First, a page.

Tuesday, March 10, 2009

Left, Right, Left


Ages ago I read in a storyboarding book that the protagonist of a film generally travels from the left of the screen to the right. This spans from the fact that in the West we read from left to right, so, logically, it would make sense for our eyes to follow the same direction. I put this theory to the test and, sure enough, in most films it was true. This also means that the antagonist is more likely to travel from the opposite direction – inevitably confronting each other.

I wanted to point this out because it’s such a good way to use camera movement and action to build up to a clash. I’ve used this amazing scene from ‘Vampire Hunter D’ as an example. This is the scene where we are first introduced to ‘D’, through the eyes of the bounty hunter gang. They are both after the same bounty, so they don’t really want to be friends. As this is a Japanese film the direction of the protagonist is opposite from Western film (because they read funny.)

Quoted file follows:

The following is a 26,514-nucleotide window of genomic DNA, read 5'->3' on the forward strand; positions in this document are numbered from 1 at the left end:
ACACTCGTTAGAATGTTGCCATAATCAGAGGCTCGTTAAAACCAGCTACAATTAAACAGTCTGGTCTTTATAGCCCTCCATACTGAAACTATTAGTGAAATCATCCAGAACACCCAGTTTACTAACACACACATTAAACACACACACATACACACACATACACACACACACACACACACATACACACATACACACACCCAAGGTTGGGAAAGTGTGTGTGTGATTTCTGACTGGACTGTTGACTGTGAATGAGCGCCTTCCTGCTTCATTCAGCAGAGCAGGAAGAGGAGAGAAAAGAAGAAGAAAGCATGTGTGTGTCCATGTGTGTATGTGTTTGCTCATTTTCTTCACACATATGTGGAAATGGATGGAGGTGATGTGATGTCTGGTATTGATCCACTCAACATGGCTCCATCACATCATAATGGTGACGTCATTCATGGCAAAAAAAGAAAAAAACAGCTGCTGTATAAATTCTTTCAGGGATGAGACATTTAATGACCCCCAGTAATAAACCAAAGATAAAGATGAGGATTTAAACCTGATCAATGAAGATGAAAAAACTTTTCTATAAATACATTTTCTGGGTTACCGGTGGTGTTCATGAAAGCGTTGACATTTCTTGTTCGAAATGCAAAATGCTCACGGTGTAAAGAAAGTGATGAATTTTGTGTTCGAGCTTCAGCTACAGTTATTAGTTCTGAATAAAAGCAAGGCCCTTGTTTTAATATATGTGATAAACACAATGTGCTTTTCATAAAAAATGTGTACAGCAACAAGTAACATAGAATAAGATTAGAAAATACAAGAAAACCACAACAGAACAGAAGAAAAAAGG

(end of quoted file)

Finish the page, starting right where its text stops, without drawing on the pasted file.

The guy with the beard has a sharp shot with his metallic bow and arrow, so sharp he doesn’t even have to look at his prey- he can just listen to their movements. As he hears a horse galloping behind the hill he shuts his eyes and follows the sound with his bow. A brilliant entrance for our hero- as we don’t even see him coming!

Just before he moves towards that ‘sweet spot’ we cut to a close up of his bow, a direct opponent of the gallop. Then, just at the exact moment, SWOOSH! He releases the arrow which hurtles towards our hero. It cuts to an intense movement as the camera follows it through the graveyard- only to be caught by D’s hand. D’s horse buckles. His cape flaps up. We cut to a wide as he makes a silhouette in the moon. They all stare at him in disbelief. He snaps the metal arrow.

BRILLIANT!

If you haven’t seen this film I recommend doing so. The story and dialogue are a bit cliché, but there are a few scenes like this that are jaw dropping. The design concepts are pretty stunning as well.

Let me know what you think? Any thoughts, examples, arguments? I like arguing.

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1 comment:

  1. I love this movie. I haven't seen it in years but these boards bring that scene right back into my memory, particularly that beautifully intense shot of the howling arrow moving through the air. I haven't noticed the change in movement in Japanese films, but being a board artist myself, i definitely ought to! thank you for pointing this out.

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